Michigan Attorney General Dana Nessel is seeking an outside prosecutor to consider charges against a group of prominent individuals for having allegedly engaged in a "conspiracy" to unlawfully gain access to voting machines used in the 2020 presidential election.
Among the accused is Nessel's presumptive Republican challenger, Matt DePerno, whom Nessel claims was "one of the prime instigators" but who adamantly denies wrongdoing.
In February, Michigan Secretary of State Jocelyn Benson requested the attorney general's office and the state police investigate reports of an "unnamed third party" gaining access to tabulation machines and data drives.
The nine people now under scrutiny include likely Republican attorney general candidate DePerno; Republican state Rep. Daire Rendon of Lake City; and Barry County Sheriff Dar Leaf, who had filed -- in a matter unrelated to the attorney general's current request -- multiple lawsuits against state agencies he claimed were investigating his allegations of voter fraud in the 2020 election.
Nessel's petition for a special prosecutor, filed Friday, alleges that the nine individuals, including DePerno, attempted to convince local clerks in the state to turn over five tabulators, which were then taken to hotels or rental residences where they were then broken into and had "tests" performed "on the equipment."
The petition further claims that DePerno was "present at a hotel room during such 'testing.'"
In a statement Sunday night, DePerno's campaign said he "categorically denies the allegations presented. The petition itself is entirely an incoherent liberal fever dream of lies. The claims presented by Nessel show a completely unwarranted and erroneous attack purely based on political prosecution."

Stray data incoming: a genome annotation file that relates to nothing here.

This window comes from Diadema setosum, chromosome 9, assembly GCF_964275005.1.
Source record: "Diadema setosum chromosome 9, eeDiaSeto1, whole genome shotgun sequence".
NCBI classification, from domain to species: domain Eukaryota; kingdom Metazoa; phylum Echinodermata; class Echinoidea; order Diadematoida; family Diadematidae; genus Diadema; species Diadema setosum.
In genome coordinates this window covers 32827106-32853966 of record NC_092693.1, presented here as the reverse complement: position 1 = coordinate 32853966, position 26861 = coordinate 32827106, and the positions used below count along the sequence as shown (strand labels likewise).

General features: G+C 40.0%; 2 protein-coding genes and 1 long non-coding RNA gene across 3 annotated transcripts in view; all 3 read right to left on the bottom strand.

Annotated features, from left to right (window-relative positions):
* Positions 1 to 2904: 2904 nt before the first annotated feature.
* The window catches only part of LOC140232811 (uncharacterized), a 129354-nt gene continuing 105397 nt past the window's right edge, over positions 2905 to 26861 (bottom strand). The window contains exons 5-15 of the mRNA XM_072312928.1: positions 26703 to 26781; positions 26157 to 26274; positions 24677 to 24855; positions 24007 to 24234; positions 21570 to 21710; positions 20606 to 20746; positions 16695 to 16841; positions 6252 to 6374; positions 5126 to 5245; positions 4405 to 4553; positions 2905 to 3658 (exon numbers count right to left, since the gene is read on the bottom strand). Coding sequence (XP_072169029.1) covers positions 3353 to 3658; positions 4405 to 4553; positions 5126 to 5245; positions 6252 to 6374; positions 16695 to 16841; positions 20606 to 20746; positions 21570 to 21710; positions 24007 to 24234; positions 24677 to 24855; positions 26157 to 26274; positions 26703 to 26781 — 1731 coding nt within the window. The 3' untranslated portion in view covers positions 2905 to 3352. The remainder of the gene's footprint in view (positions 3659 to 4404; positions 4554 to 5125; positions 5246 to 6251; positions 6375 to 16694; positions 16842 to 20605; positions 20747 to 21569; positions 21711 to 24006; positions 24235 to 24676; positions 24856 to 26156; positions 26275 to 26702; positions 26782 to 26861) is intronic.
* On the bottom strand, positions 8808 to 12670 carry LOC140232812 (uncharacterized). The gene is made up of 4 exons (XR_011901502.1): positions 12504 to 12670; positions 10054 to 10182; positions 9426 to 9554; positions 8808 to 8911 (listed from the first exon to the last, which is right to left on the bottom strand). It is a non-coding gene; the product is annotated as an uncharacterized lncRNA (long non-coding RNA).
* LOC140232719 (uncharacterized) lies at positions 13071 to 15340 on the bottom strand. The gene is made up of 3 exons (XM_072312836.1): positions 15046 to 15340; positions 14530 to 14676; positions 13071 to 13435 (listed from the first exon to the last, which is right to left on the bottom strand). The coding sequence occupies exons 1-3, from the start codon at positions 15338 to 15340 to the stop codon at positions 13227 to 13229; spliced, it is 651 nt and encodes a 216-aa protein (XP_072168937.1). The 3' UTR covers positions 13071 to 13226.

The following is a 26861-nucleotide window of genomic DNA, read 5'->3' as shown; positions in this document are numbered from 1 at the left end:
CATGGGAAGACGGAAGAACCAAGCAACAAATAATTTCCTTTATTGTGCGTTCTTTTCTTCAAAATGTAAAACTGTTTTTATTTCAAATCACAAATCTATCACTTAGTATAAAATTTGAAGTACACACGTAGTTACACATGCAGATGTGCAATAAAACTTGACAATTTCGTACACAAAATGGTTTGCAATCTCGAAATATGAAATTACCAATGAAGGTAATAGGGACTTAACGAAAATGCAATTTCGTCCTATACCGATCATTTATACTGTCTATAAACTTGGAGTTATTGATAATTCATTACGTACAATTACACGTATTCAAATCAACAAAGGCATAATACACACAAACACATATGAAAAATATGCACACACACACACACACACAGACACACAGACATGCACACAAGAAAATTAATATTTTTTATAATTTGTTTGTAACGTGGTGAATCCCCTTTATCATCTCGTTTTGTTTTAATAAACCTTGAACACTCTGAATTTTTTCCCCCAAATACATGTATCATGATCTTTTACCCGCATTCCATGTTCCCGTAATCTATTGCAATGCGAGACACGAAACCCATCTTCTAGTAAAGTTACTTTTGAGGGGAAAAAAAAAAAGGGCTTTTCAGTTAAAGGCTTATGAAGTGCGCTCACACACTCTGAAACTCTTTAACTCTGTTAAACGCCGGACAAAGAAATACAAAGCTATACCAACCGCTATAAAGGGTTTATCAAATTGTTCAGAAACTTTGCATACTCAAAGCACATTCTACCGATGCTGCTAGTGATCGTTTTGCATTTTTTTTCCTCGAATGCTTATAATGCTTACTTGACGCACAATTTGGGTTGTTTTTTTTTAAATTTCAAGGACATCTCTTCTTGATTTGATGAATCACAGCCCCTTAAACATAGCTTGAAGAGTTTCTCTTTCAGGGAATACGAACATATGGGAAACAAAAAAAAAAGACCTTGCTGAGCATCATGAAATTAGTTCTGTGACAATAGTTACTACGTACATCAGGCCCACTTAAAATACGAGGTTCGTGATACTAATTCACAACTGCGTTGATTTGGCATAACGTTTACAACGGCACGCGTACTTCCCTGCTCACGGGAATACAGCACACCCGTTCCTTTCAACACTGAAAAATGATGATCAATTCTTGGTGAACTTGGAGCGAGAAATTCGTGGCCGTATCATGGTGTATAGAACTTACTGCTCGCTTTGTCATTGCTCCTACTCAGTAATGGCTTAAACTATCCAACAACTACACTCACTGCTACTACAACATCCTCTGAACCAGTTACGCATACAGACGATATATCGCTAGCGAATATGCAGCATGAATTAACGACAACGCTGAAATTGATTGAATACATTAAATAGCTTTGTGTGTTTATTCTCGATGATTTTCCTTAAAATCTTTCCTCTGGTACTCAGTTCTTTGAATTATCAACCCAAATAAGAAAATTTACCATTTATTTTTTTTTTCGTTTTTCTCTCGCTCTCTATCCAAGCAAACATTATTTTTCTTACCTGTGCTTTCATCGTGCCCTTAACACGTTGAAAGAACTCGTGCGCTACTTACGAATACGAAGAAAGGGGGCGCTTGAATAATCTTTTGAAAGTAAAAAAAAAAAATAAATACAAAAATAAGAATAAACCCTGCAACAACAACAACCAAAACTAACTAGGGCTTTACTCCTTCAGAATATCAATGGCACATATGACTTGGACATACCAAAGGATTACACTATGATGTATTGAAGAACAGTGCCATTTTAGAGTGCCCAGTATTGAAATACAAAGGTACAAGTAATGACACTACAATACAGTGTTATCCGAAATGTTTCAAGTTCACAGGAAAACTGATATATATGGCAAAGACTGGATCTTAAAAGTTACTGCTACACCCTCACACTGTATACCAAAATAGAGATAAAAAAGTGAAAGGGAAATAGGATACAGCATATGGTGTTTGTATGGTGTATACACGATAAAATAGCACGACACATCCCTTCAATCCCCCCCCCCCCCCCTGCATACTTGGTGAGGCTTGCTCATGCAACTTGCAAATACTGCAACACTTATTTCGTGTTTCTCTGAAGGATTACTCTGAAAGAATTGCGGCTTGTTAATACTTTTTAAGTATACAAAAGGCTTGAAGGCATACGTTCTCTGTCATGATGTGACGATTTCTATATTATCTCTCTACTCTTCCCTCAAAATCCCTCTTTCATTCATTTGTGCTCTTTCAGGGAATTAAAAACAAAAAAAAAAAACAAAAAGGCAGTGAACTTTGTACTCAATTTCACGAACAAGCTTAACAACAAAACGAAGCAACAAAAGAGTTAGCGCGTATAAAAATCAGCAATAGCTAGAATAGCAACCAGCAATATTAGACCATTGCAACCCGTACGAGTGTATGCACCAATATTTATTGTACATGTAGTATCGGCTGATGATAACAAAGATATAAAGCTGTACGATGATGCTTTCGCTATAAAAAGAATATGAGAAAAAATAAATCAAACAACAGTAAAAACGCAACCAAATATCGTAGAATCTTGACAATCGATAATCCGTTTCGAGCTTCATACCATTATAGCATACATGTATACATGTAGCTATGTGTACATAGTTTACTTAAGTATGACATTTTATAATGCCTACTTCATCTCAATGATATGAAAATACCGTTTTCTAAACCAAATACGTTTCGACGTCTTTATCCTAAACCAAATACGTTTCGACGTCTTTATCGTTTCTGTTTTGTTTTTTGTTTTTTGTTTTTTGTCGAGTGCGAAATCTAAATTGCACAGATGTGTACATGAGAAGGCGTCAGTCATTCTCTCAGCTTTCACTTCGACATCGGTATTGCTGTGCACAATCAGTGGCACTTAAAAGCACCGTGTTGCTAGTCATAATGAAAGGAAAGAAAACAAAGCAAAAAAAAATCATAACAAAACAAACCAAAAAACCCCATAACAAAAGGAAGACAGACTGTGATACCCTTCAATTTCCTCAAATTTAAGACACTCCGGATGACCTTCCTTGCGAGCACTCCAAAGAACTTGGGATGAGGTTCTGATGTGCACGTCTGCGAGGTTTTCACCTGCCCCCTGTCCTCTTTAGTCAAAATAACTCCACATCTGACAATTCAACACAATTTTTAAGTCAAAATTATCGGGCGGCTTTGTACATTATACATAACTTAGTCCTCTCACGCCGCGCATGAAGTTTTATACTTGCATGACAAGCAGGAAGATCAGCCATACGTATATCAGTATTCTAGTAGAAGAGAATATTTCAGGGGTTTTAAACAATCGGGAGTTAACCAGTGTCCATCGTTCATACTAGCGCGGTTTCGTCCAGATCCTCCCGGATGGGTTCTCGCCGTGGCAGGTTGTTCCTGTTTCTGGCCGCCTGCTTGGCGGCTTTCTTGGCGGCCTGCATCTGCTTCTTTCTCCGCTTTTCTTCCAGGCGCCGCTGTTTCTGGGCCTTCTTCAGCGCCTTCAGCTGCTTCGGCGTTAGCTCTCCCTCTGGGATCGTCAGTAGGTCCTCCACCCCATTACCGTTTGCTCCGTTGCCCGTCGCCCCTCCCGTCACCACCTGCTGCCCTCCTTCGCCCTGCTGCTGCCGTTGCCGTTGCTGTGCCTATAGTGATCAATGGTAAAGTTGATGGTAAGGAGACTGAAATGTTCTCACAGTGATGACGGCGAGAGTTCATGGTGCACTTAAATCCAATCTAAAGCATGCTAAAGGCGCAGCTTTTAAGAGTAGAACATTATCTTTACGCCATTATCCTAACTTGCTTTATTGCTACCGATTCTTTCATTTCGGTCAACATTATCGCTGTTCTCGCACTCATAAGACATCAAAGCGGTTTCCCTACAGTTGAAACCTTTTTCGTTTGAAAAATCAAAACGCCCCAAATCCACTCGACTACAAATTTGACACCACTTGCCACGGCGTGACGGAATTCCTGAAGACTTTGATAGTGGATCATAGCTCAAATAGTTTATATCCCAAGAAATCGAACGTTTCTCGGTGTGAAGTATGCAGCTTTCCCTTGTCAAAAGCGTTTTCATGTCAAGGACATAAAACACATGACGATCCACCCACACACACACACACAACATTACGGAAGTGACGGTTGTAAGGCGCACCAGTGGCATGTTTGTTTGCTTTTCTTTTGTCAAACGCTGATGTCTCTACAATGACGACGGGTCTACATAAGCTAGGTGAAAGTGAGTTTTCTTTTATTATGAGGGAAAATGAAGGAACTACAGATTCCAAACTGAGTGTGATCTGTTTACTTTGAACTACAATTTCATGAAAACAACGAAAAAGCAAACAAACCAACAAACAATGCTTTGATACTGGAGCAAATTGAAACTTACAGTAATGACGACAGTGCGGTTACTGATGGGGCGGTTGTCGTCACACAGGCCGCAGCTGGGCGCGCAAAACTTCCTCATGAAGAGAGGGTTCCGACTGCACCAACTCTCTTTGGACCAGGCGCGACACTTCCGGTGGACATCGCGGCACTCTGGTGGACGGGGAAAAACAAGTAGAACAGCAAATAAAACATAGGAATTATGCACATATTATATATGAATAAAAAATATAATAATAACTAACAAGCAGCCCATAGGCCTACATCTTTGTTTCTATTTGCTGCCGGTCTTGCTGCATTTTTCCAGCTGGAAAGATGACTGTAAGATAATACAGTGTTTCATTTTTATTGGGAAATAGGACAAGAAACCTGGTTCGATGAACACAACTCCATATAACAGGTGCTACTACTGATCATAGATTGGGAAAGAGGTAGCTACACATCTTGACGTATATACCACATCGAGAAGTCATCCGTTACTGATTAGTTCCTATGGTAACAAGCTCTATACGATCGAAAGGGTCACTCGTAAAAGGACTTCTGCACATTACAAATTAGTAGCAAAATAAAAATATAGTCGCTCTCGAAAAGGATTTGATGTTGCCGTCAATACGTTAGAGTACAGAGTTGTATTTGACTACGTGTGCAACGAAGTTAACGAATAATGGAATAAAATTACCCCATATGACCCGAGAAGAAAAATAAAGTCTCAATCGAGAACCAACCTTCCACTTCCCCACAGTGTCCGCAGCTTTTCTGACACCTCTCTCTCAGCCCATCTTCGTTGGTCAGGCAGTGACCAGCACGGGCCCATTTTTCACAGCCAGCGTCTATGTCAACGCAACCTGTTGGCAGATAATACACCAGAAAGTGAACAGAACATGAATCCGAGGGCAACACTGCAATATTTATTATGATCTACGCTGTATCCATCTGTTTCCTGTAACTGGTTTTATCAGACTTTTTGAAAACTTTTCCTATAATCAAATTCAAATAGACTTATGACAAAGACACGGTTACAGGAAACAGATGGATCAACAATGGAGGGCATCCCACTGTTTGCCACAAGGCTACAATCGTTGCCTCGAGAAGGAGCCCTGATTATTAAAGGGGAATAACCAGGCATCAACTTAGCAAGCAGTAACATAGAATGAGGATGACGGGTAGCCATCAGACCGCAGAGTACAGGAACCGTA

DePerno's campaign added that "if Dana Nessel decides to move forward with these claims, she will ultimately find herself on the defendant's side of a malicious prosecution case."
According to Nessel's petition, State Rep. Rendon also allegedly told Roscommon County Clerk Michelle Stevenson that "representatives were doing an investigation into election fraud and needed her voting machine."
Stevenson eventually handed over a tabulator and several USB drives, the petition states. When asked by another person allegedly affiliated with Rendon to hand over a computer containing the county's election reporting management software, the clerk initially refused the request but later said that she would allow the individual to "copy the software from the stand-alone county computer."
As weeks passed and Stevenson grew "more apprehensive" about where her equipment was, Rendon told her "not to worry about the tabulators, as she was doing the right thing and they had her back," the petition claims. Rendon allegedly said that Stevenson's name "would never come up."
Sharon Olson, the clerk for Irving Township, also said she was asked by Sheriff Dar Leaf "to cooperate with investigators regarding an election fraud investigation," according to the petition. After that conversation, Olson turned over her tabulator to a third party.
In a tweet on Sunday, Secretary of State Benson wrote, "There must be consequences for those who break the law to undermine our elections [and] further political goals."
Benson continued, "The election clerks of this state do their jobs with professionalism and integrity and will continue to ensure they are equipped with a full understanding of the legal protections in place to block bad actors from pressuring them to gain access to secure election systems."
DePerno, who is backed by former President Donald Trump, is likely to face Nessel, a Democrat, in the November election.
Leaf and Rendon did not immediately respond to requests for comment from ABC News.